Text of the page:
Once we arrived at Mechrey Village we swapped the power boat for kayaks and headed out around the mangroves.

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Paddling around the village felt a bit voyeuristic, watching people go about their daily lives, but it was interesting to see the village and how people live and was certainly an antidote to temples. Children laugh and play in the water and families cook and clean, all waving at us as we passed. I really recommend you get out on to the Lake and visit one of the smaller floating villages to see a different way of life in the Cambodian countryside, not yet spoilt by tourism.

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Once back on dry land we cycled back via the back roads and lanes, to Wat Athvea temple just on the outskirts of town.

The cycling in the afternoon heat was scorching and incredibly dusty. Despite its lack of carvings and half finished apsaras, Wat Athvea temple is still worth seeing due to its distance from the Angkor site it is almost unvisited by tourists. However, this does mean it lacks the maintenance and restoration that Angkor has benefited from.

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Cycling Angkor’s Temples

Having spent a few days wandering around Siem Reap and dodging the traffic, I have to admit I was a bit wary about the idea of jumping on a bicycle to head around the Angkor temple complex. In the end it was the best way of travelling; weaving through the traffic, learning to adopt a ‘blinker approach’ and just riding and letting the traffic go around me. Its loads of fun when you get over the initial fear of being run over by a tuk tuk or a huge truck.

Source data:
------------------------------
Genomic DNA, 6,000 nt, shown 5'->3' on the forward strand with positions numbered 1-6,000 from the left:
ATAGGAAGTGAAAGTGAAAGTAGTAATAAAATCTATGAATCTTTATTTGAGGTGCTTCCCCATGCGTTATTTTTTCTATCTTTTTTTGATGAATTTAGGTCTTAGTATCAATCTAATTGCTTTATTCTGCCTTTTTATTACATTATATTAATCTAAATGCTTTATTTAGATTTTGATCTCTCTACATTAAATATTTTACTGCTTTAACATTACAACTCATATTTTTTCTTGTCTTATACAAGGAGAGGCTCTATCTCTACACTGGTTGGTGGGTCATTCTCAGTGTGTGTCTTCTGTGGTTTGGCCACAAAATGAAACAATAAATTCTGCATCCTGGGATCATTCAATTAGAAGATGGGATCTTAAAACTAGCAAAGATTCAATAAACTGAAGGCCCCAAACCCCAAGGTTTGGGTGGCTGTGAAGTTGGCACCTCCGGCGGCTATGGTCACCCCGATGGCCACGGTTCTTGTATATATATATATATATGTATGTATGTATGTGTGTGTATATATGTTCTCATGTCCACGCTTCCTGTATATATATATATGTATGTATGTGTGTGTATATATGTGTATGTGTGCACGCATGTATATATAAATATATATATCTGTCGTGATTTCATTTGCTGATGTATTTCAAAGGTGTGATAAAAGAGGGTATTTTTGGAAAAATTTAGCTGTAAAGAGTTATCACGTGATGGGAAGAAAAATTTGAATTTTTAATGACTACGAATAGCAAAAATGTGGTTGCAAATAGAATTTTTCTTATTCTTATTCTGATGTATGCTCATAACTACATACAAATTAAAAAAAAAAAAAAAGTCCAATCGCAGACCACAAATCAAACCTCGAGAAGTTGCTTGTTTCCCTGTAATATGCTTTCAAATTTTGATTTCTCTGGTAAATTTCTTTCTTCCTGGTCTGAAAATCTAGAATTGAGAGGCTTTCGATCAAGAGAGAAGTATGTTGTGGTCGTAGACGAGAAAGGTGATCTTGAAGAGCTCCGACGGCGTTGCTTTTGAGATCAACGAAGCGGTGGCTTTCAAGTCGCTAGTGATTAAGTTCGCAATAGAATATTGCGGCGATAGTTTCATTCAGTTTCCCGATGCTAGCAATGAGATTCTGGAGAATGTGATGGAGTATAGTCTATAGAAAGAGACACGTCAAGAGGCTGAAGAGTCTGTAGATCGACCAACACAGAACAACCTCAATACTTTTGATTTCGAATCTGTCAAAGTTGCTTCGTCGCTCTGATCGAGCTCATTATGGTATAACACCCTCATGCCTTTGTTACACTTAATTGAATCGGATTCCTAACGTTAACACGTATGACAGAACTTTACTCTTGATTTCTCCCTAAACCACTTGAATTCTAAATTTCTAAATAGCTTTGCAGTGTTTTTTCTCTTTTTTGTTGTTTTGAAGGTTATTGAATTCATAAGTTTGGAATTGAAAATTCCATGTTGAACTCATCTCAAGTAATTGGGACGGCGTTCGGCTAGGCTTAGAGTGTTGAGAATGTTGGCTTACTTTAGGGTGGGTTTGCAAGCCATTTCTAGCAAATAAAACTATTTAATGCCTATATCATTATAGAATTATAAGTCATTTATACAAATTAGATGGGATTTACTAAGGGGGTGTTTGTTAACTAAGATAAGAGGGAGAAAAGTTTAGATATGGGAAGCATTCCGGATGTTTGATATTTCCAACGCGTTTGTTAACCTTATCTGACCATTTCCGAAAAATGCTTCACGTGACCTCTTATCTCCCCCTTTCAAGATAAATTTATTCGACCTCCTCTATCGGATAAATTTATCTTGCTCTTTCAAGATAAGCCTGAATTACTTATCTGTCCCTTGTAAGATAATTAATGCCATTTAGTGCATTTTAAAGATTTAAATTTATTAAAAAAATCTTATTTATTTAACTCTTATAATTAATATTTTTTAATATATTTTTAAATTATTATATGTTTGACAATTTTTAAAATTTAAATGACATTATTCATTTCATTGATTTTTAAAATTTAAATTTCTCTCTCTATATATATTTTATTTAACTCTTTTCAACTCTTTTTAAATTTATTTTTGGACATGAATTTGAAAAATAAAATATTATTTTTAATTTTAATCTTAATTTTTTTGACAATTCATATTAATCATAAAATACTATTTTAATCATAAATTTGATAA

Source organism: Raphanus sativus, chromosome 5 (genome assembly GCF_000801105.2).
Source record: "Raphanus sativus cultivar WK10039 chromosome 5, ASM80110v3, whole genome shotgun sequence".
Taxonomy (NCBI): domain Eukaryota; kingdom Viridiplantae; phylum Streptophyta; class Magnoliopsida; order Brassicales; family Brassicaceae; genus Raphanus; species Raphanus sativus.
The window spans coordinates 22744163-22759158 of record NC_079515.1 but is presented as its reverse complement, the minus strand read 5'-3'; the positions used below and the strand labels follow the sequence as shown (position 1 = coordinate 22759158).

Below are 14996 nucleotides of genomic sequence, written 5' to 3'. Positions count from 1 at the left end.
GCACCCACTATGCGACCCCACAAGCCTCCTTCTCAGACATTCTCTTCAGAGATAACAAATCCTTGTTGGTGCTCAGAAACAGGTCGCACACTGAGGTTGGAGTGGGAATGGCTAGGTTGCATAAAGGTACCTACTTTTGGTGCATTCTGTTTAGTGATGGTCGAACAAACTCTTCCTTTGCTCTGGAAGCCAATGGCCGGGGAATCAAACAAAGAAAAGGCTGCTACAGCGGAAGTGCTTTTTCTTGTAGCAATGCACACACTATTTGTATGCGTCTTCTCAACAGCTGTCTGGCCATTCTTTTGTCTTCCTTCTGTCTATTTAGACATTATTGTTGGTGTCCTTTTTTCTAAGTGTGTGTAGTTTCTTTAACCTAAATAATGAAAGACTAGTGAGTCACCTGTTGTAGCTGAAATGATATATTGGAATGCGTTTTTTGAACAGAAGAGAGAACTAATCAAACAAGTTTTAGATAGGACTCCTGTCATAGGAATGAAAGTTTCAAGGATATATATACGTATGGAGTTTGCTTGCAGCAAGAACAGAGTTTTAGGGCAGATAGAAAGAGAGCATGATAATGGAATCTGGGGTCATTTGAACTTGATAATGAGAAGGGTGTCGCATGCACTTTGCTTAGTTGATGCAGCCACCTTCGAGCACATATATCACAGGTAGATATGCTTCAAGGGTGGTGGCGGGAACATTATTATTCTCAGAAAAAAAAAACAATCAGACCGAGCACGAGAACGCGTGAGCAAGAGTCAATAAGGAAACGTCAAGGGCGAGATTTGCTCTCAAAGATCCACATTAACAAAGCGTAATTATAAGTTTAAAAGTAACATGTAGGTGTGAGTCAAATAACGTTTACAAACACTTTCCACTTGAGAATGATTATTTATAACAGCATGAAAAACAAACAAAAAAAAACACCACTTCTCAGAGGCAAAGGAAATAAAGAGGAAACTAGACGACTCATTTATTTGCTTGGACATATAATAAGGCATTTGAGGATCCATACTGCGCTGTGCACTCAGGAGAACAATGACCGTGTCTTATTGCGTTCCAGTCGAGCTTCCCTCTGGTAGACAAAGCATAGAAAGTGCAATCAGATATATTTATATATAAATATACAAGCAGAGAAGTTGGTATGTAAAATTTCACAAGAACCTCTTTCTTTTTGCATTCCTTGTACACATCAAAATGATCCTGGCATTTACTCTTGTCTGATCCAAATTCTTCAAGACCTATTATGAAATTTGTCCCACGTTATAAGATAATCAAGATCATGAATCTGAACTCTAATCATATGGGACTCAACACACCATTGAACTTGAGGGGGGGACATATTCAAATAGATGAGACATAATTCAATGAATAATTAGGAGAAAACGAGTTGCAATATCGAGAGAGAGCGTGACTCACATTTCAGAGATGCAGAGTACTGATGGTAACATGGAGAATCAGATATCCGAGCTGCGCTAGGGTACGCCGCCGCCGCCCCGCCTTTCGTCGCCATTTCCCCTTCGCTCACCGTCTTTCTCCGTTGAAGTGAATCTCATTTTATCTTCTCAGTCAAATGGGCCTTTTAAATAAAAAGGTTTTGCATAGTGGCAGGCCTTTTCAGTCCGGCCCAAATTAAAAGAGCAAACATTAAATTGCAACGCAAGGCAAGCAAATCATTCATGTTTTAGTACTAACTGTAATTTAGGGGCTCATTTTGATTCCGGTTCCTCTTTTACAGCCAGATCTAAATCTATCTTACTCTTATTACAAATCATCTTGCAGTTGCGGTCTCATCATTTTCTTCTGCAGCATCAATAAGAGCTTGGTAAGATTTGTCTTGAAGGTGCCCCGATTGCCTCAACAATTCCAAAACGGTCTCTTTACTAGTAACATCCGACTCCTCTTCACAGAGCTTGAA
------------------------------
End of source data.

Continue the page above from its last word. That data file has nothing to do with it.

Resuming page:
The UNESCO protected Angkor site stretches over 400 km2 in total and reflect the different capitals of the Khmer Empire during the 9th to 15th Century and is one of the finest archaeological sites in South East Asia. However the chances are you’re probably going to head for the main temples of Angkor Wat and, at Angkor Thom, the Bayon Temple with its fantastic sculptural decorations.

The traffic significantly reduced as we passed through the checkpoint and onwards around the outside of Angkor Wat. We purchased a 3-day temple pass for $40 allowing us time to properly visit the temples and not rush around too much. I highly recommend this as the temples are too extensive, varied and vast to be able to see the best in one day.

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We started our tour of the temples for the day at Angkor Wat’s west entrance. Created in the 12th Century by Suryavarman II it is dedicated to the Hindu god Vishnu. Heading across the causeway over the moat we passed the huge ‘Nagas’, or guardian snakes on the end of the balustrades on the causeway. Wherever you see nagas in Cambodia they will always face east-west representing the passage of day into night and life into death.

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Crossing the causeway it was already busy with other tourists, but thankfully not too crowded and once inside the main complex we finally got a sense of the vastness of the site. Inside the entrance to the temple is a statue of Vishnu.

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As we continued through the west entrance the path continued to the inner temple which is guarded by huge lions.

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Make sure you see the amazing array of carvings of the Asparas, the mythical dancers.DSCF7174